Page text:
us_flag_backlitIn 1949, President Harry S. Truman declared June 14, to be Flag Day, but have you ever wondered about the history of the American flag and the symbol of our country?

According to AC Flag and Banner in Denver, President Truman picked June 14 as Flag Day because the American flag becomes the country’s symbol on June 14, 1777, when the new country’s Continental Congress passed an act which created the official flag for the new nation. The resolution of the Continental Congress declared the flag of the United States would have thirteen stripes, alternating red and white; and that the union would have thirteen stars, white in a blue field, representing a new constellation. Of course, as states were admitted to the United States, the flag design added new stars to represent the new states. It has grown from the original thirteen stars to the fifty stars on today’s flag.

The American flag today, consists of 13 horizontal stripes, seven red alternating with six white. Most people know the stripes represent the original 13 colonies, and the 50 stars represent the 50 states. But many Americans don’t know that the colors of the flag have to mean, too. The red symbolizes hardiness and valor. The white symbolizes purity and innocence. The blue represents vigilance, perseverance, and justice.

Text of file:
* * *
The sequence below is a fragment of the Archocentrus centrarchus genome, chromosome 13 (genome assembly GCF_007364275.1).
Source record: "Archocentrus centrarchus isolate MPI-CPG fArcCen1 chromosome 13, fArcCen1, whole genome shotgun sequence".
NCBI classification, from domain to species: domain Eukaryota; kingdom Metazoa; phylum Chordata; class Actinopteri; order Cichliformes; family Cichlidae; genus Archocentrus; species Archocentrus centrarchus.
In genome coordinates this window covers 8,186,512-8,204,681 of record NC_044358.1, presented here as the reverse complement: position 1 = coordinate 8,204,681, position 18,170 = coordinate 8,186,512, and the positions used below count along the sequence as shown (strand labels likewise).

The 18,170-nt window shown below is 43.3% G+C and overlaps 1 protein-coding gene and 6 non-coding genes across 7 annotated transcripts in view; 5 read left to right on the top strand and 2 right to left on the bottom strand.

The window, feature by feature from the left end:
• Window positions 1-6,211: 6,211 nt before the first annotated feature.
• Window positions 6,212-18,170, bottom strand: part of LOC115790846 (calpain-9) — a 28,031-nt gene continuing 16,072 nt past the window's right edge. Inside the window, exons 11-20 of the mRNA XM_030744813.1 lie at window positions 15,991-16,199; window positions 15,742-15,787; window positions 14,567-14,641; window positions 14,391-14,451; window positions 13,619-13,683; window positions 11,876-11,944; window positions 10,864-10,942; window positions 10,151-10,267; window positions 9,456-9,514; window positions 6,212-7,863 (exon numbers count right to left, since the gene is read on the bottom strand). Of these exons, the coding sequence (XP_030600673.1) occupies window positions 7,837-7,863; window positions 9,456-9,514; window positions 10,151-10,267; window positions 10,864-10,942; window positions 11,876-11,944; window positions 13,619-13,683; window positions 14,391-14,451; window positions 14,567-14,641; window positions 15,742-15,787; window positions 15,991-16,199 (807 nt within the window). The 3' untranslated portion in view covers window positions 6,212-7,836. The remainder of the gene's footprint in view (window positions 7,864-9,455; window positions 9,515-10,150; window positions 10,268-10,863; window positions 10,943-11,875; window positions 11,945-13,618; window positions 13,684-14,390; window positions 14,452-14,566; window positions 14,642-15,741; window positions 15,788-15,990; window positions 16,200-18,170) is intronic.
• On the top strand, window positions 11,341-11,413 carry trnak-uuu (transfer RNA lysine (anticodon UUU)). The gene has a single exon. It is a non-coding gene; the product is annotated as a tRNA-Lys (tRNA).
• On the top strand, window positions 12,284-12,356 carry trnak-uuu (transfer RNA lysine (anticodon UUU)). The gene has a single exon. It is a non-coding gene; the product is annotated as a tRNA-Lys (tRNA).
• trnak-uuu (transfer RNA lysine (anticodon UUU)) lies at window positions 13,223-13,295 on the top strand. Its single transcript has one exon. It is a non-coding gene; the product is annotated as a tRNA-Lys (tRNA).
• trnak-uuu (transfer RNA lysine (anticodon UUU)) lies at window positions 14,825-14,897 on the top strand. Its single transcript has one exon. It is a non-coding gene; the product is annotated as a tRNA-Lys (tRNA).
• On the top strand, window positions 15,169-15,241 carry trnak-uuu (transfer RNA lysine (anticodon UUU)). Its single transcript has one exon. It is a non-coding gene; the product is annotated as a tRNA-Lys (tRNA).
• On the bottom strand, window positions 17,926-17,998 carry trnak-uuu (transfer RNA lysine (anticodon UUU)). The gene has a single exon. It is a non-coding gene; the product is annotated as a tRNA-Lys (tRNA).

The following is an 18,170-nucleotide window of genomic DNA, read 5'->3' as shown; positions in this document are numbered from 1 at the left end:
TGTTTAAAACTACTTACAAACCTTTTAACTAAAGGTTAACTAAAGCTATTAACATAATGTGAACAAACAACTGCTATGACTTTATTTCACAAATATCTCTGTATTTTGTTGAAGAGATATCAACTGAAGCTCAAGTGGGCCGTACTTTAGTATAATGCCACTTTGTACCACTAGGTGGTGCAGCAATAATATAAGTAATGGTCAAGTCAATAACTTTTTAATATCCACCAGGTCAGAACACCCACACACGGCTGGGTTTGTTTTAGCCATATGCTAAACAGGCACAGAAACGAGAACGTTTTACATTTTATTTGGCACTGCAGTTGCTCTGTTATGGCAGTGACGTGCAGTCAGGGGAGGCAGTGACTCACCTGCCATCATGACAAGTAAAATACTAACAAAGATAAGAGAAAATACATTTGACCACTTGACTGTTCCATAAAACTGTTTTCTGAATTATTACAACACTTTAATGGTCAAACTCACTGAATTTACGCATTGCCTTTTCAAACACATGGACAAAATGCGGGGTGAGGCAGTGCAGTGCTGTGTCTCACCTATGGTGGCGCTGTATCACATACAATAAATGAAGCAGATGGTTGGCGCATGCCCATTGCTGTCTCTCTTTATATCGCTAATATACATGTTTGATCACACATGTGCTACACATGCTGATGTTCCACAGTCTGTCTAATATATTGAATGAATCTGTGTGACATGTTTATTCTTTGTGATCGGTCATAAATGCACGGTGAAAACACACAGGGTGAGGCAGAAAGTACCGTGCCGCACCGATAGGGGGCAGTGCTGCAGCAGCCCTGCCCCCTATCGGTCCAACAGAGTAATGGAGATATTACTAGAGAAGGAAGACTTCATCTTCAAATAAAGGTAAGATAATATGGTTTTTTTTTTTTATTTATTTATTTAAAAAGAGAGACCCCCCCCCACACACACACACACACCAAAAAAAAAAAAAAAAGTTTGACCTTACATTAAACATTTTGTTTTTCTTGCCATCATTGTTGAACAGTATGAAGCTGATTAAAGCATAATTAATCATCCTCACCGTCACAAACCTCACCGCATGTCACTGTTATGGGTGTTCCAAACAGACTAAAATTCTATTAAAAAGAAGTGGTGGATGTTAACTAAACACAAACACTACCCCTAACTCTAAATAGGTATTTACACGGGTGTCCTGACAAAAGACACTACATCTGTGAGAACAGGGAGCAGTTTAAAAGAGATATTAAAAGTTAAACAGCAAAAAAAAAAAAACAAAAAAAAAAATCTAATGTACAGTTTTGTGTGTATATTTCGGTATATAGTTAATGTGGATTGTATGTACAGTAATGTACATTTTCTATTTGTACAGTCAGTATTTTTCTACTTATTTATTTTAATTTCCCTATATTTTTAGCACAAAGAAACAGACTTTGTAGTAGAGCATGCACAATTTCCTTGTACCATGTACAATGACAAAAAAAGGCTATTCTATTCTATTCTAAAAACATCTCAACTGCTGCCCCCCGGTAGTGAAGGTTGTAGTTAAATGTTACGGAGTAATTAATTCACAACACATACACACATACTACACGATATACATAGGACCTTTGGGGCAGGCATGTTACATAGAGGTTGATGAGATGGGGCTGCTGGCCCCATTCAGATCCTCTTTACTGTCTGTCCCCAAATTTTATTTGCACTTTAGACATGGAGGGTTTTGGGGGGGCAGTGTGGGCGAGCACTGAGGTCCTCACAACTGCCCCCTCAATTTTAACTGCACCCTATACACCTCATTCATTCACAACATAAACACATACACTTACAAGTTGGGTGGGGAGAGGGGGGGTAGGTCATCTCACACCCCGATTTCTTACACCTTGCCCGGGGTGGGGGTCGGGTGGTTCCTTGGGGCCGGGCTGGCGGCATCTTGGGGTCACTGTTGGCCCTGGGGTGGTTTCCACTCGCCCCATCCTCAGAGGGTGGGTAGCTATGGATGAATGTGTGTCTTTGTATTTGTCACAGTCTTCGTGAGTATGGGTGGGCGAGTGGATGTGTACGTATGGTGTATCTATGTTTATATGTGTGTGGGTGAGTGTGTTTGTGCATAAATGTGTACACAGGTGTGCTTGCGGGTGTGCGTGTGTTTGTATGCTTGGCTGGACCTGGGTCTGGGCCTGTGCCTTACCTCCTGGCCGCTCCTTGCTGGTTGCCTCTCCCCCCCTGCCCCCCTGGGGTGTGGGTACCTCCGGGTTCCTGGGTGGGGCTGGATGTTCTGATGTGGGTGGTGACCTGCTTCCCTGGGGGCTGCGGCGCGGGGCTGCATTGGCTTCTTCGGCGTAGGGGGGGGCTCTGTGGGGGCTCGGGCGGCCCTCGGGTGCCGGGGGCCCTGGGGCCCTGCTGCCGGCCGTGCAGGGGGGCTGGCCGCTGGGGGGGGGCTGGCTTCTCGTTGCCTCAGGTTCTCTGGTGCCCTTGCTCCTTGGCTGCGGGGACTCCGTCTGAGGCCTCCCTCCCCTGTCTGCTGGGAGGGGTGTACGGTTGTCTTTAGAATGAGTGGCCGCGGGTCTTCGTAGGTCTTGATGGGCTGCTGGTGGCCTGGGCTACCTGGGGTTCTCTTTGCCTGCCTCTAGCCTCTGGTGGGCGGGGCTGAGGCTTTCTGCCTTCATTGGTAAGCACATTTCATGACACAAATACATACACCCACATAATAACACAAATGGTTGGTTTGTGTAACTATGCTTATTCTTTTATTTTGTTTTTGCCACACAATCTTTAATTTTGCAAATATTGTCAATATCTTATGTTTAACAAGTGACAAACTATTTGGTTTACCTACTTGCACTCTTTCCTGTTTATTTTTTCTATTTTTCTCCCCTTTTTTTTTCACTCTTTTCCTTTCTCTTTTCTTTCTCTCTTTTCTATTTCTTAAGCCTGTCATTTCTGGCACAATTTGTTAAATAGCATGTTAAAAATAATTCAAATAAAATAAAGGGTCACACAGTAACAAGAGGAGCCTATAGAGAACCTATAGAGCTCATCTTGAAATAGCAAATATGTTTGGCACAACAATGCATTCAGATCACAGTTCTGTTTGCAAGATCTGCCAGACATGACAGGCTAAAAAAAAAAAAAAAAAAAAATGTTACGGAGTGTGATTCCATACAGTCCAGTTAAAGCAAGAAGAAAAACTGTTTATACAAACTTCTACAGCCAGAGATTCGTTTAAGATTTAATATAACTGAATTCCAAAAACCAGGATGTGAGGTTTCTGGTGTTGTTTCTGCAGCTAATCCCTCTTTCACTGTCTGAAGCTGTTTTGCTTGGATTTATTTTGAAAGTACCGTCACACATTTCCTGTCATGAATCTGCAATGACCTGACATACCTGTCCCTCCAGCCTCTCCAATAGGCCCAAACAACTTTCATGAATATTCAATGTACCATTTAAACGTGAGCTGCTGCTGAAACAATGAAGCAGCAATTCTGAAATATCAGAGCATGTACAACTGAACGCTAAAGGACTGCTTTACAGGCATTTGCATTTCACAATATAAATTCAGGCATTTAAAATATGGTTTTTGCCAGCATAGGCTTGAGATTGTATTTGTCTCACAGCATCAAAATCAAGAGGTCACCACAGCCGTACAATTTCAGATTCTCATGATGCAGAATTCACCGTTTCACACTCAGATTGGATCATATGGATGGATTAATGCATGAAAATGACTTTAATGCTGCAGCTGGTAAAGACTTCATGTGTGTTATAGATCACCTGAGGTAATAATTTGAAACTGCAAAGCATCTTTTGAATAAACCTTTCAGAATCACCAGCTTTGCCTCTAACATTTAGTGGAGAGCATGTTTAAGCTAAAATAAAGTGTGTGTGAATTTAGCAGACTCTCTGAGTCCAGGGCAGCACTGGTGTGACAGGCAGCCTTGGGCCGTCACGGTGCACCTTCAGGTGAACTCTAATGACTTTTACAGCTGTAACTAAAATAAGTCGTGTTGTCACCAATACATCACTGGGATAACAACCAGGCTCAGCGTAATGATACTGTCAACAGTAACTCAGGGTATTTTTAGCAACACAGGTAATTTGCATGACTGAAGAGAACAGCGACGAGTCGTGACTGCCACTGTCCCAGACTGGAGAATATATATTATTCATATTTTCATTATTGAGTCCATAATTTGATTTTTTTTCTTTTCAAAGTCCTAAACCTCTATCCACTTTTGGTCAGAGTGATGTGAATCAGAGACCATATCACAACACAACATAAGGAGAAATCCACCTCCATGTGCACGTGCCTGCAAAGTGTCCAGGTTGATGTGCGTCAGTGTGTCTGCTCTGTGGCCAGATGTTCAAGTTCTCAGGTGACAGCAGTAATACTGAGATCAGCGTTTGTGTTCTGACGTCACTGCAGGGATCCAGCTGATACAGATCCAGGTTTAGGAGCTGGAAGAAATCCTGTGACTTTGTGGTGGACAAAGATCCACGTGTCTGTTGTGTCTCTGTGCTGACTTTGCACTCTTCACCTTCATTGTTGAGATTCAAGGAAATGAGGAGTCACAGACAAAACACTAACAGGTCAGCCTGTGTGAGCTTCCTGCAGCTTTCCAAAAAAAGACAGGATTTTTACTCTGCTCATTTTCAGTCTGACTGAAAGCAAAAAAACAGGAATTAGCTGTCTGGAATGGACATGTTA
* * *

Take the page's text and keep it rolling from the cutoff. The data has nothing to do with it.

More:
According to AC Flag and Banner in Denver, the American flag flies only from sunrise to sunset, but if it’s properly illuminated at night, it can be flown in the dark as well. But did you know that there are some places where the U.S. flag is flown 24 hours a day, by either presidential proclamation or by law? Those include: Fort McHenry, National Monument and Historic Shrine in Baltimore, Maryland; Flag House Square in Baltimore, Maryland; United States Marine Corps Memorial (Iwo Jima) in Arlington, Virginia; on the green of the town of Lexington in Massachusetts; the White House, Washington, D.C.; customs ports of entry of the United States; and on the grounds of the National Memorial Arch in Valley Forge State Park, Valley Forge in Pennsylvania.

Although it’s hard to know for sure, our American history says that the first flag was sewn by Philadelphia seamstress Betsy Ross, and many believe it was designed by New Jersey Congressman Francis Hopkinson.

We often refer to the American flag as Old Glory. According to the PBS website, The Capitol Fourth, (http://www.pbs.org/a-capitol-fourth/history/old-glory/), the nickname Old Glory was given by William Driver, a sea captain from Massachusetts, for his huge American flag. Driver’s flag is reported to have survived multiple attempts to deface it during the Civil War. Mr. Driver flew his Old Glory flag over the Tennessee Statehouse after the war ended. The legendary flag is in the National Museum of American History.

Flag Day, on June 14, is often an overlooked celebration, but it shouldn’t be. The American flag has been the country’s symbol since 1777. The history of the American flag is symbolic of the struggles and successes of a new and determined country.

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